1. In the ring $R=\mathbb Z[X],$ is $(X)+(X^2)=(X)$?

  2. It is known that if $R$ is a UFD, then $R[X]$ is a UFD. Is the converse true?

  • $\begingroup$ Are these questions homework? Anyway, two hints: Q1) Note that for two ideals $I_1, I_2$, if $I_1 \supseteq I_2$, then $I_1 + I_2 = I_1$ (why?). Q2) The converse is true. Proof sketch: Take any non-unit element in $R$, consider prime factorization over $R[X]$. Show that this prime factorization uses elements from $R$ only. Furthermore, if $a \in R$ is prime in $R[X]$, it is prime in $R$ (why?), which proves the claim. $\endgroup$ – Johannes Kloos Apr 2 '12 at 14:11
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    $\begingroup$ Finally, aside from possibly appearing on the same homework assignment, these two questions are not obviously related and so should be posted as separate questions. (Since it would be completely reasonable to answer just one of the two) $\endgroup$ – Daniel Martin Apr 2 '12 at 14:13
  • $\begingroup$ Thanks a lot! (No this isn't homework; I was trying to find an example of a non-PID, where the sum of two principal ideals is also a principal ideal) The second question was a query that popped out during my revision. $\endgroup$ – yoyostein Apr 3 '12 at 4:13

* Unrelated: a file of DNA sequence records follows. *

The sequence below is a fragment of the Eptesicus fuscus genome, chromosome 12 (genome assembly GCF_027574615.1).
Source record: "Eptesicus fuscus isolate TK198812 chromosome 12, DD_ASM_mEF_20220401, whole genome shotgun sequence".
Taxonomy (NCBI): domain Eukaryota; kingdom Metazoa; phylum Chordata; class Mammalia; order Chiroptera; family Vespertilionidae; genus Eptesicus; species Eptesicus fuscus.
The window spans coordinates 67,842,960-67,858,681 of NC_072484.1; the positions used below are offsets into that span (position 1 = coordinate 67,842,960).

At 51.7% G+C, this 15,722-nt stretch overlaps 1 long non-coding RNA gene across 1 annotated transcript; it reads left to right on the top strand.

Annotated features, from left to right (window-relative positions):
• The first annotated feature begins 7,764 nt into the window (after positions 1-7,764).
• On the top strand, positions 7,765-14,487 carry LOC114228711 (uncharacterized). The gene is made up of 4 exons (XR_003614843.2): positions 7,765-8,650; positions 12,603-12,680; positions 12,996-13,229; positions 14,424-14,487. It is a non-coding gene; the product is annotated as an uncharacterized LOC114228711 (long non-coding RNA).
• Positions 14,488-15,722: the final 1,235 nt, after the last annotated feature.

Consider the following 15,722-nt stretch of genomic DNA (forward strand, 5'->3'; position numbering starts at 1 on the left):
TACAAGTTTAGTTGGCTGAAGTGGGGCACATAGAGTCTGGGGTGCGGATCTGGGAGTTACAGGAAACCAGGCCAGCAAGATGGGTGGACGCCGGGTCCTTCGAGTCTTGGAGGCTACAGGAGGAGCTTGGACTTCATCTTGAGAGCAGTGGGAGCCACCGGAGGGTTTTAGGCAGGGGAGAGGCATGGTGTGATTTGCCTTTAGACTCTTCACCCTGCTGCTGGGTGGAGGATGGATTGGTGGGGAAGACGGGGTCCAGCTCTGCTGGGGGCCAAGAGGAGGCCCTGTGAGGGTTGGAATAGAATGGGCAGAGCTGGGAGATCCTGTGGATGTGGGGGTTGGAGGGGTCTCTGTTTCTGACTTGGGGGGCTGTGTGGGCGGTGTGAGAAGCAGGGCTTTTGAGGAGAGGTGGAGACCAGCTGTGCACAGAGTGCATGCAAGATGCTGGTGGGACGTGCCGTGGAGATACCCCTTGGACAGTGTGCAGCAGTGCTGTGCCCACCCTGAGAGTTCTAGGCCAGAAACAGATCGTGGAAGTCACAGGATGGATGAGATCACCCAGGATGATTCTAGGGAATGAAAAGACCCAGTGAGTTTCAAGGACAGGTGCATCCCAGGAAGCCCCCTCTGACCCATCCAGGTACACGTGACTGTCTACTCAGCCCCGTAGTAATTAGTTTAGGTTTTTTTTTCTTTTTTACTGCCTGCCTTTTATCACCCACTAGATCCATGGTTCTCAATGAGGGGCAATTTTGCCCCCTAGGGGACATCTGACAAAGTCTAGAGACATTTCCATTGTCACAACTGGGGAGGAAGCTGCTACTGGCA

For $\rm(2)$ the key observation is that $\rm R$ is inertly embedded in $\rm R[X],$ i.e. factorizations in $\rm R[X]$ of $\rm r\in R^*$ already lie in $\rm R,$ i.e $\rm\: 0\ne r = fg,\ f,g\in R[X]\:$ $\rm\Rightarrow$ $\rm\:f,g\in R,\:$ by comparing degrees (and employing $\rm R$ is a domain). This implies the factorization theory of $\rm R[X]$ restricts faithfully to $\rm R$.

Thus, since $\rm R[X]$ is a UFD, any nonunit $\rm\:r\in R^*\:$ is a product of atoms in $\rm R[X],$ hence in $\rm R,$ by inertness. Further, such atoms $\rm\:p\:$ are prime in $\rm R[X]$ so also in $\rm R$ since $\rm p\ |\ a,b\:$ $\rm\Rightarrow$ $\rm\:p\ |\ a\:$ or $\rm\:p\ |\ b\:$ in $\rm R[X]$ so in $\rm R$, i.e. $\rm\:p\ |\ a\:$ in $\rm\:R[x]\:$ $\Rightarrow$ $\rm\:a = p\:\!f,\ f\in R[X]\:$ $\rm\Rightarrow$ $\rm\:f\in R\:$ $\Rightarrow$ $\rm\:p\ |\ a\:$ in $\rm R,\:$ by inertness. Hence $\rm R$ is a UFD, since prime factorizations of $\rm\:r\in R[X]\:$ pull back to prime factorizations in $\rm R.$

Similarly one can show that any inertly embedded subdomain of a GCD domain is also a GCD domain, and gcds remain the same in the subdomain. In a classic paper, Paul Cohn showed that any GCD domain can be inertly embedded in a Bezout domain, i.e. a domain $\rm D$ where gcds are linearly representable $\rm\gcd(a,b) = ac + bd,\ c,d\in D,\:$ see Cohn: Bezout rings and their subrings.



  1. As was pointed out in the comments, if $I$ and $J$ are ideals of $R$ with $I\subseteq J$, then show that $I+J=J$.

  2. Suppose that $R[x]$ is a UFD. If we have an irreducible element $\pi\in R$, then is $\pi$ irreducible in $R[x]$? If so, is $\pi$ then a prime element of $R$? Why?


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